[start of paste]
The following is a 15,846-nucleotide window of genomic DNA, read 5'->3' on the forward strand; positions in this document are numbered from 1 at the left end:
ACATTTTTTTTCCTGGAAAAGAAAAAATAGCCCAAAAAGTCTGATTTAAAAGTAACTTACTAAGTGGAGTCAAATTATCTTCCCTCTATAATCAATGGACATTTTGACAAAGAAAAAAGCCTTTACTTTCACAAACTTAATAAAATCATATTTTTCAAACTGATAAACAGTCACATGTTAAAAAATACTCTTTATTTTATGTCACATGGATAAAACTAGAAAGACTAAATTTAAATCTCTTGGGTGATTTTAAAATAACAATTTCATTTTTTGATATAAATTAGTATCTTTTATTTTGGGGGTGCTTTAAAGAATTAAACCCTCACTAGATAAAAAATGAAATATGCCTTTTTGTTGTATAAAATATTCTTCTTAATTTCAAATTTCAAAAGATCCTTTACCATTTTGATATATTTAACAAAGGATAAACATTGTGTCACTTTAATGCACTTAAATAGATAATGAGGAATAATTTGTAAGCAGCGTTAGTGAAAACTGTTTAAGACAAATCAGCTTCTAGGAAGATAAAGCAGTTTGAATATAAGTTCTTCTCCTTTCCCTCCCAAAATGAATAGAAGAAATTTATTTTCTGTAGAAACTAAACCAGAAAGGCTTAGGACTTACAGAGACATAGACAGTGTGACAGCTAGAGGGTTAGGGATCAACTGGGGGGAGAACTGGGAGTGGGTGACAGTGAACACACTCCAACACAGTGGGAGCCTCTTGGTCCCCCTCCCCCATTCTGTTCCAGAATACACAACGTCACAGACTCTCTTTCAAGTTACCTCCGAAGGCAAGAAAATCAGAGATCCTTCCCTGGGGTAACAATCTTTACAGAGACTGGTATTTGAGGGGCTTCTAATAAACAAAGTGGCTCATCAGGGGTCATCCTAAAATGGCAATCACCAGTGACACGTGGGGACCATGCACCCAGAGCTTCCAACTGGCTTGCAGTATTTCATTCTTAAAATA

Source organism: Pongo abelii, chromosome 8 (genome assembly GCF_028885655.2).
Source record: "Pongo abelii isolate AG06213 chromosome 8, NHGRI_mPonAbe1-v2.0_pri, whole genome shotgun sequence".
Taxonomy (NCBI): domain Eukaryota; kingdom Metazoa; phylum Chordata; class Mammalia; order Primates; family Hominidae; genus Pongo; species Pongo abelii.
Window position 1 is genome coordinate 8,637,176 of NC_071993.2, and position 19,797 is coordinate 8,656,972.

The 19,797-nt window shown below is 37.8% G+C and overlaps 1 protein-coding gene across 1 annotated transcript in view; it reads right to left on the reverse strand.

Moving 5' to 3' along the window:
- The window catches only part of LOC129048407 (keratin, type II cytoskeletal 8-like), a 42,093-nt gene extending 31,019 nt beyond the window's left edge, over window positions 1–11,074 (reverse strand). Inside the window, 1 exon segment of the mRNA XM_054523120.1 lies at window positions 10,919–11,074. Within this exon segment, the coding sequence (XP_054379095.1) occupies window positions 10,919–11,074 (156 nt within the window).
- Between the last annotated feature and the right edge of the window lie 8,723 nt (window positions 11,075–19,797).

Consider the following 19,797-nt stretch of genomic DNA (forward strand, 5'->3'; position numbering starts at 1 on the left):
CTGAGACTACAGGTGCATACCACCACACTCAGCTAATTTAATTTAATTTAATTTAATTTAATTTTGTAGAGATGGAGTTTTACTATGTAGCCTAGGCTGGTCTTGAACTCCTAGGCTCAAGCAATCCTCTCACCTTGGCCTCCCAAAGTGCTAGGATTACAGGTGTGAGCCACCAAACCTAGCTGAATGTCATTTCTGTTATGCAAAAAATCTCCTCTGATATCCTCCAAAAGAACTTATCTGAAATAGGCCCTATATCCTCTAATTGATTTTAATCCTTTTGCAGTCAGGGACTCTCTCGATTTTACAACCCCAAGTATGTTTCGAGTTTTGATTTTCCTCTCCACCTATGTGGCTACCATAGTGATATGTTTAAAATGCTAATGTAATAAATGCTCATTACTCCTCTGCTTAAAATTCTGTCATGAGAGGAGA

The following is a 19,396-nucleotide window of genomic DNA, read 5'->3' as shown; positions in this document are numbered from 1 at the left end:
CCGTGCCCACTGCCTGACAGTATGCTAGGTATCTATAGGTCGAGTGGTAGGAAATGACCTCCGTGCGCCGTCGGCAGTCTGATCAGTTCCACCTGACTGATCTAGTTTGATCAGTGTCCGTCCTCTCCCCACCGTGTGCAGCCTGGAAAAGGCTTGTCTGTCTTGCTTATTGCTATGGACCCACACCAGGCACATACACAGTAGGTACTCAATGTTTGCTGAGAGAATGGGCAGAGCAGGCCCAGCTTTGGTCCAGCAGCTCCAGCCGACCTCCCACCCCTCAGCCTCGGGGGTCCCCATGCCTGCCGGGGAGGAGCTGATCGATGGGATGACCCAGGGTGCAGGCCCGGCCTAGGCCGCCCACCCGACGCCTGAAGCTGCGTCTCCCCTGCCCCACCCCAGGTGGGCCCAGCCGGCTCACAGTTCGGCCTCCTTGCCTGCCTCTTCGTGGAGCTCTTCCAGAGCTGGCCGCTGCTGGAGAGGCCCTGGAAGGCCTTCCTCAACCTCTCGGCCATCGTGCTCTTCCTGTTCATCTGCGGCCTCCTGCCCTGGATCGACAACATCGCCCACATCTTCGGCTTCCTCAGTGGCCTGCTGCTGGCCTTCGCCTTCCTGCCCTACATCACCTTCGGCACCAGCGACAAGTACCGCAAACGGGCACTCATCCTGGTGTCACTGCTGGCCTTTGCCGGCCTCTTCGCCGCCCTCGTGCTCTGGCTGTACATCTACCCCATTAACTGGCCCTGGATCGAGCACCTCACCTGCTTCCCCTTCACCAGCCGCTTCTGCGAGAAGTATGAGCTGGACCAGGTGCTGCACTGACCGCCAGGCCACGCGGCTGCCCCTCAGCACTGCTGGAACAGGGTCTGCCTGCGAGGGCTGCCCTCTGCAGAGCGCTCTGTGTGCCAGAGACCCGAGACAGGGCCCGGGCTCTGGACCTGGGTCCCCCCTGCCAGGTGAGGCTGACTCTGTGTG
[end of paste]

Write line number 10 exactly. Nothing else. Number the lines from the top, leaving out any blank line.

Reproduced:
- Between the last annotated feature and the right edge of the window lie 8,723 nt (window positions 11,075–19,797).